I like new coins.
Some time in June 1982, I got change from a shop that included shiny new 20p coins.
The design was like nothing I’d ever seen before in British money – heptagonal like a 50p piece but much smaller and lighter (the new light 5p and 10p coins were not to appear for another 10 years, and the lighter 50p coins not for five years after that).
I recognised it instantly as a British coin, but a new coin for a different value. I liked it. (I had a similar feeling when the £2 coins first appeared in 1998.) And in 1982, I had had no idea that 20p coins were about to be a thing.
Today, 28th March, new £1 coins appear: dodecagons. We haven’t had dodecagon currency since the thruppeny bit was discontinued in 1971.
The reason is given that the original pound coin design was extremely easy to counterfeit: the Royal Mint has been reporting a steadily rising rate of counterfeited coins for some years, while coin testing companies say the Mint was underreporting and as many as 1 in 20 pound coins circulating may be counterfeit.
The undisclosed method which makes the new-design pound coin harder to counterfeit has the acronym iSIS: make of that what you will.
Businesses that use coin-operated machines are all meant to have had them changed over for today. Some of them won’t: Tesco had to unlock all of its trolleys because it couldn’t get them all changed over to use both designs in time.
Like most people I carry a little metal token in my purse for use in supermarket trolleys and lockers which require a pound-coin deposit. All of the major supermarkets were planning to adapt their current trolley fleet to take both the round pound coin and the new dodecagon. So we’ll be able to continue to use the old trolley tokens for a while, and hopefully, the same people who made pound-coin-shaped metal tokens will now be changing their manufactory to make them twelve-sided.
Between today and 15th October you can legally use either the old round coin or the new twelve-sided coin to buy things with, and businesses are required to accept either. As of 15th October 2017, the round pound coins won’t be legal tender any more. They’ll be garbled currency.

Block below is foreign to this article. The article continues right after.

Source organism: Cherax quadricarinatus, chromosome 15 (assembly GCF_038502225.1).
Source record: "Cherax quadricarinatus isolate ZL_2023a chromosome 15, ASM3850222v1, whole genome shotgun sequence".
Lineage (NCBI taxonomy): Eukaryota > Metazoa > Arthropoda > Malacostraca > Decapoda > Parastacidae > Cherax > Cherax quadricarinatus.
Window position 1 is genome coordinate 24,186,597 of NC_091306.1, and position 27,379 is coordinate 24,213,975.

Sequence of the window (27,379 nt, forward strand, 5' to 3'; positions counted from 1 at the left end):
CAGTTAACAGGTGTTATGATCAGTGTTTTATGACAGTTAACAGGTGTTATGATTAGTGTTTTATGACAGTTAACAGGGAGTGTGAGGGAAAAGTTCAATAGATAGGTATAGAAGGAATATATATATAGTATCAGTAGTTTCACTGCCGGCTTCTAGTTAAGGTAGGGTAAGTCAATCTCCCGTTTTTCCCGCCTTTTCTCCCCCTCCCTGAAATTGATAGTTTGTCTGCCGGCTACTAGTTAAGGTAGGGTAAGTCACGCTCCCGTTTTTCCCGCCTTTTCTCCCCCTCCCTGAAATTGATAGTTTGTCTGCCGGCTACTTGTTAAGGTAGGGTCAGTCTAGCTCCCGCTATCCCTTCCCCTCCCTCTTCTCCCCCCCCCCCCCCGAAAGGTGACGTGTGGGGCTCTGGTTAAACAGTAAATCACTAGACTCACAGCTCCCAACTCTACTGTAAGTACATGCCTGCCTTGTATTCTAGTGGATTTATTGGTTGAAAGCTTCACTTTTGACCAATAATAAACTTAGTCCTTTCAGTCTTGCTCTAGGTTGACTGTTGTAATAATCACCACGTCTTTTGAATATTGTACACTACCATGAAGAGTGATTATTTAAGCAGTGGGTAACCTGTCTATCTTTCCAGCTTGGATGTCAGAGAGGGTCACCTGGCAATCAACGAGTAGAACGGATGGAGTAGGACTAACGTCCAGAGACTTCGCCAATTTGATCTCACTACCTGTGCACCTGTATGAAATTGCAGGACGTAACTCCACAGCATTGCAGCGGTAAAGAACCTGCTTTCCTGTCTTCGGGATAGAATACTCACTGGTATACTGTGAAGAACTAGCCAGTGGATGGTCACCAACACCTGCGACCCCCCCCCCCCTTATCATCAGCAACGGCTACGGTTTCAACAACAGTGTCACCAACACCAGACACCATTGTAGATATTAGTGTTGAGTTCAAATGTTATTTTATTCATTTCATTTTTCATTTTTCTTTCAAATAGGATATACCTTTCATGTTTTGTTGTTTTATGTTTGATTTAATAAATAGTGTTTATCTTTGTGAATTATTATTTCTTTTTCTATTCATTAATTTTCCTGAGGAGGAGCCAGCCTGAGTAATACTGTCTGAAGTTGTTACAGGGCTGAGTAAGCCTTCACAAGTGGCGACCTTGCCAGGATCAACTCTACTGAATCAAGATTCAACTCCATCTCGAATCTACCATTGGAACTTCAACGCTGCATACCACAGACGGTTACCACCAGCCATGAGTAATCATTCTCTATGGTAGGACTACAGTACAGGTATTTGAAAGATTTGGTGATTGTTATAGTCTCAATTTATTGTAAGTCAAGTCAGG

Between today and 15th October, whenever round pound coins arrive at a UK bank, the tellers will not be redisbursing them, they’ll be passing them back to the Mint for the metal in the old coins to be melted down and used to make more of the new coins. So fewer and fewer round pound coins will be in circulation.
If you find a stash of round pound coins on 16th October 2017 or thereafter, take them to your bank. Your bank will, for quite some time, be able to accept them, deposit their value pound-for-pound in your account, and return the old pound coins to be safely disposed of. (Talk that they will someday stop accepting these coins may be due to the volume of counterfeit coins: but valid pound coins should continue to be indefinitely acceptable for garbled-currency exchange.)
The reason you’re being encouraged to do this early is because it will be easier for the powers that be if they can get rid of all of the old pound coins as fast as they can – and they want the metal locked up in the round pounds to make the dodecagon pounds. That you’re being encouraged to dispose of your old pound coins early does NOT mean that after 15th October 2017 they become valueless: it means that the longer you wait to get rid of your garbled currency the less convenient it is for the powers that be to assist you.
Do not let anyone convince you that the round pound coins are valueless after 15th October. You won’t be able to spend them, but you will still be able to deposit them at your bank. (If you have an online-only bank, find out what their plan is to let their account-holders deposit coined money into their account.)
It’s been noted that the new pound coin looks a bit like a garbled euro – ironic for a coin to be issued the day before Theresa May invokes Article 50: I await complaints from the UKIPpers who claim they were politicised by decimalisation.